Tuesday, January 26, 2016

The "truth" about the e-fare system

Transit Police are watching: Privacy advocates raise Compass Card concerns

More than 550,000 transit users across Metro Vancouver are now using the Compass Card system. Advocates are advising anyone with privacy concerns over the new system to use cash.

Photograph by: Jenelle Schneider , PNG

Privacy advocates are urging Metro Vancouver transit riders to carry cash if they want to travel under the radar.
They say the new Compass Card system raises several concerns about the privacy of its more than 550,000 users.
Transit Police have the ability to track a rider’s past 10 “taps” using hand-held units (HHUs) to check if cards are stolen, expired, have a valid tap-in and contain a valid fare.
The HHUs don’t show police a rider’s personal information, such as their name, address or credit card number, TransLink said in an email.
“Cards only store the product and value on the card, its serial number, and the travel and financial transaction history,” TransLink said.
But how that history may be used has privacy advocates concerned.
“The police want that information for a reason,” said Micheal Vonn, policy director at the B.C. Civil Liberties Association.
“It’s not a matter of suggesting that you have something to hide. The question is, how do we contend with the fact that this system tracks you?
“It’s kind of like asking, ‘How do you feel about having the police follow you around on your daily route?’ Because this would amount to essentially the same information outcome.”
Vonn said it’s important for riders with privacy concerns to consider using cash to buy and load their Compass cards instead of registering them.
“You minimize the amount of tracking that can be traced to you by paying for your card in cash,” Vonn said.
Vonn said there’s a “huge red flag” to send up about systems that don’t let riders to pay with cash.
“However much we shape the system here, there will always be people for whom it will be, at a minimum, a security concern,” she said.
“For those people, cash has to be an option. We’re very concerned about systems that do not allow for that, and don’t want to see those in the future.”
Vincent Gogolek, executive director at the B.C. Freedom of Information and Privacy Association, said it’s clear that TransLink has “put some thought into” the issue of privacy.
But he’s concerned with how the data may be used if TransLink someday changes its privacy policy or if such data falls into the wrong hands.
Gogolek said he questions, for example, whether Compass’s data storage poses a threat to someone fleeing an abusive partner who’s gained access to their tap-in itinerary because they share a Compass account.
Or, if some day, to increase revenue, TransLink sells rider data to businesses looking to target them with marketing based on their transit routes.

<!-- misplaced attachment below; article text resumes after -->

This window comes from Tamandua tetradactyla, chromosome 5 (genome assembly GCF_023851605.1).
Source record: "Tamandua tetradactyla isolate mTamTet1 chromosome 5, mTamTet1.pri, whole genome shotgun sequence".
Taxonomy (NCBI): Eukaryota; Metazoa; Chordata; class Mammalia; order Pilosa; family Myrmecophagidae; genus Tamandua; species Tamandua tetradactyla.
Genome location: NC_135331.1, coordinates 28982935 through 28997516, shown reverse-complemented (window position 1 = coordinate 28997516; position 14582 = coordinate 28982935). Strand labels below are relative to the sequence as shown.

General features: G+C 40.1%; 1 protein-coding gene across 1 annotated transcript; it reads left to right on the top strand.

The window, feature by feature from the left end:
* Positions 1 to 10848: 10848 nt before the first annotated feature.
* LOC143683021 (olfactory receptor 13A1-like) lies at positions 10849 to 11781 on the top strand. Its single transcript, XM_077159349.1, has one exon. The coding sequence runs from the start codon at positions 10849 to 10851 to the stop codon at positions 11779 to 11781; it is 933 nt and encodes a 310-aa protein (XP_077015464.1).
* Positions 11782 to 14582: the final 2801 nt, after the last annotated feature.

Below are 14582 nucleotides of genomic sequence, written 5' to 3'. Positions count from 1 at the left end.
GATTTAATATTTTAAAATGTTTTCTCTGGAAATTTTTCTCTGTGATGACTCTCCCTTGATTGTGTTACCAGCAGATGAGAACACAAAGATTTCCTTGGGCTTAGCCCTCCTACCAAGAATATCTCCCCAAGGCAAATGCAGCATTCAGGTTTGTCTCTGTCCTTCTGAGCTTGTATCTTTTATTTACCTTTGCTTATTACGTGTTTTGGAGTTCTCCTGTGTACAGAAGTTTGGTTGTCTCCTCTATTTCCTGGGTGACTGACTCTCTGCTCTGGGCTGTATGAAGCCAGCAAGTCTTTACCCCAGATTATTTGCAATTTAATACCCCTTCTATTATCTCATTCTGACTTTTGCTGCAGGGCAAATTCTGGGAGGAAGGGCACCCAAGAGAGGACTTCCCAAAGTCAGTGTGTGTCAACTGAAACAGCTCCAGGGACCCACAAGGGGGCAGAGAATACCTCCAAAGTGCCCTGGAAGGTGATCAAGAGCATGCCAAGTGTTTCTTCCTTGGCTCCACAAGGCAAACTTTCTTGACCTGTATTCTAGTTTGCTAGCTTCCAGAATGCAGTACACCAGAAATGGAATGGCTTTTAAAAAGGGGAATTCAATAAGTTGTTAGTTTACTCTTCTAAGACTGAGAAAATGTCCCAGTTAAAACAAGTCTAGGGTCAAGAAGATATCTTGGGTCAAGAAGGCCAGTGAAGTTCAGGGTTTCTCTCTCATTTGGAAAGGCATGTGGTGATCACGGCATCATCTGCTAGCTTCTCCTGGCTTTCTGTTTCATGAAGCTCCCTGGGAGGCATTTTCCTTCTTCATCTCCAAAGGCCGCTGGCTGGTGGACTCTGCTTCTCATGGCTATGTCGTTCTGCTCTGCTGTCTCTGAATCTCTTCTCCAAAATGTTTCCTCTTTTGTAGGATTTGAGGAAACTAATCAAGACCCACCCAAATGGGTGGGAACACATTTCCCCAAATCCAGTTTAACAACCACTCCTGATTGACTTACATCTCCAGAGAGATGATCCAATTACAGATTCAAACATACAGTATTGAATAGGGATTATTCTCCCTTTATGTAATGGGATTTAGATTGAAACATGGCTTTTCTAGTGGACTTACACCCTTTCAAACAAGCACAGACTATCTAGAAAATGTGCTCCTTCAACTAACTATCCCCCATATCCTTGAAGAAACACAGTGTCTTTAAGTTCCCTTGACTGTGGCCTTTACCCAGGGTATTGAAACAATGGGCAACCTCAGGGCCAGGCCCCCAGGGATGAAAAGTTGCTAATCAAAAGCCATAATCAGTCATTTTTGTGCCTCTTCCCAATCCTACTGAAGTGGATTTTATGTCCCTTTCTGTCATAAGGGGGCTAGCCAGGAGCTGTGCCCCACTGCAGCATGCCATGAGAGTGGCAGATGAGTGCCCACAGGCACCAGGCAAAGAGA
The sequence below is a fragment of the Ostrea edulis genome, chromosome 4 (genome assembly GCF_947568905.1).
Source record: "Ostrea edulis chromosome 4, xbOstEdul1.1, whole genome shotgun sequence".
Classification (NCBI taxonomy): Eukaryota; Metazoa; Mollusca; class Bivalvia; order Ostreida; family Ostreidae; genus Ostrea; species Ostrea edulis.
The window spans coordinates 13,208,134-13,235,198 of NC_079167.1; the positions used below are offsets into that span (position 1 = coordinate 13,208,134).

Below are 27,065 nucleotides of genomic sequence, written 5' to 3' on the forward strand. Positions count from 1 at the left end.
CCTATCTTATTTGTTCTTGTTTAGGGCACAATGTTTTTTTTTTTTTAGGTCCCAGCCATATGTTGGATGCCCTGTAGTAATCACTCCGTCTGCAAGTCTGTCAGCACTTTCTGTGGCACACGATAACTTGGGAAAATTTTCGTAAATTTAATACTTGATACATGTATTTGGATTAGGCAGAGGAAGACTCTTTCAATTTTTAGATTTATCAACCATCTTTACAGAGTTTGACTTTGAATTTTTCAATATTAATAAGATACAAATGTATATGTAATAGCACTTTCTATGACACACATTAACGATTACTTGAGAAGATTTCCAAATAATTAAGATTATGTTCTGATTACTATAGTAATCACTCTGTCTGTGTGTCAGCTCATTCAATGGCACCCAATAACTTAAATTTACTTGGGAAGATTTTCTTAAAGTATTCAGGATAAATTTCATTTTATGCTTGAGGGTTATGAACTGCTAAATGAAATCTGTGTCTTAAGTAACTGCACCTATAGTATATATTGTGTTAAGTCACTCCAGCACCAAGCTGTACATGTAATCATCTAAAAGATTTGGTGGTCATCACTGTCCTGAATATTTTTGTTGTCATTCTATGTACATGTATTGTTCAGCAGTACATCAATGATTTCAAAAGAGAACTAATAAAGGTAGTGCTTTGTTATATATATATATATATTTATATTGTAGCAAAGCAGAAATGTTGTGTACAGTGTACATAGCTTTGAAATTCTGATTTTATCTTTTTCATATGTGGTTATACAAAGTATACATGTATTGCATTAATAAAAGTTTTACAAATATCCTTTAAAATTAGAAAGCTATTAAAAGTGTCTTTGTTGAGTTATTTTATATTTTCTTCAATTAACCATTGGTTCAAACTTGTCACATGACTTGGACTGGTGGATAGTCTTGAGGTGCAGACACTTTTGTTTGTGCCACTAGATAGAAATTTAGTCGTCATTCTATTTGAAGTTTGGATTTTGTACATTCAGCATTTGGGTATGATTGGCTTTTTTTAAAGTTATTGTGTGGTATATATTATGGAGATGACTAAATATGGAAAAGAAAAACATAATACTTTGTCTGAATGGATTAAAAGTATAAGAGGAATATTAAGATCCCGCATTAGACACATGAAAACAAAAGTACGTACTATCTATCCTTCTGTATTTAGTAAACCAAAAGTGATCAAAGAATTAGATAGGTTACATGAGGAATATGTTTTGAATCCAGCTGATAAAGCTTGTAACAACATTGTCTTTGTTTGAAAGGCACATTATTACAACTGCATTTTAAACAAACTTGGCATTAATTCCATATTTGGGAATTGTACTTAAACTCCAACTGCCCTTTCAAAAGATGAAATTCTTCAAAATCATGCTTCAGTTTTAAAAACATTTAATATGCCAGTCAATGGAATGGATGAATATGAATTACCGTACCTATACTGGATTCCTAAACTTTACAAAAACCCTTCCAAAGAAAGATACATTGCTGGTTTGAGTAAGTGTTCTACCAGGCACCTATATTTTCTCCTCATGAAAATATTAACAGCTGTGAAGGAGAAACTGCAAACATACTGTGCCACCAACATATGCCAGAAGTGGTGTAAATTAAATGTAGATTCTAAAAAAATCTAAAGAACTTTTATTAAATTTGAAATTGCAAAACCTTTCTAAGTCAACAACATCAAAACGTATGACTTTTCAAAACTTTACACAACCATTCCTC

“This is not the current Compass card, but places it could go if people decide to take it there,” Gogolek said.
“That’s the thing about big data — this data wasn’t available to anybody because it didn’t exist. Now it’s available and TransLink has it because that’s the way the system works. The question is, what do they do with it?”
TransLink said the Compass Card system adheres to the privacy and security requirements of B.C.’s Freedom of Information and Protection of Privacy Act (FOIPPA).
Information from a registered card can be used for internal promotions, market research and “other future benefits,” according to a TransLink privacy statement.
TransLink must share personal information with law enforcement when disclosure is required or authorized by law and in line with FOIPPA requirements.
But personal information may only be shared with “providers whose services are related to delivery and operation of the Compass program, and who meet our strict privacy and security requirements.”
TransLink said it’s heard from customers who are “uncomfortable” registering their Compass Cards. It recommends they use cash, credit or debit at Compass vending machines to buy and load their cards.
The Office of the Information and Privacy Commissioner for B.C. said in an email that it has “not received any complaints about Compass and privacy issues.”
Since 2003, transit riders in London, England, have been using the Oyster Card, developed by Cubic Transportation Systems, the firm behind the Compass Card.
London’s Metropolitan Police submitted more than 22,000 requests for Transport for London data between 2008 and 2011, according to a report by The Guardian.
The transport authority couldn’t provide a breakdown of how many requests were related to Oyster Card, but a police spokesman told The Guardian it was likely most were related.
Oyster data was used by police for investigations into offences such as theft, robbery, missing persons and sexual offences.
In June 2015, 56.5 million Oyster Cards were valid for use, but 34 million of those had not been used for more than one year.
Vancouver police and B.C. RCMP did not respond before deadline to inquiries about their use of Compass Card data in investigations.

The truth about the Trimet e-fare system from al m on Vimeo.

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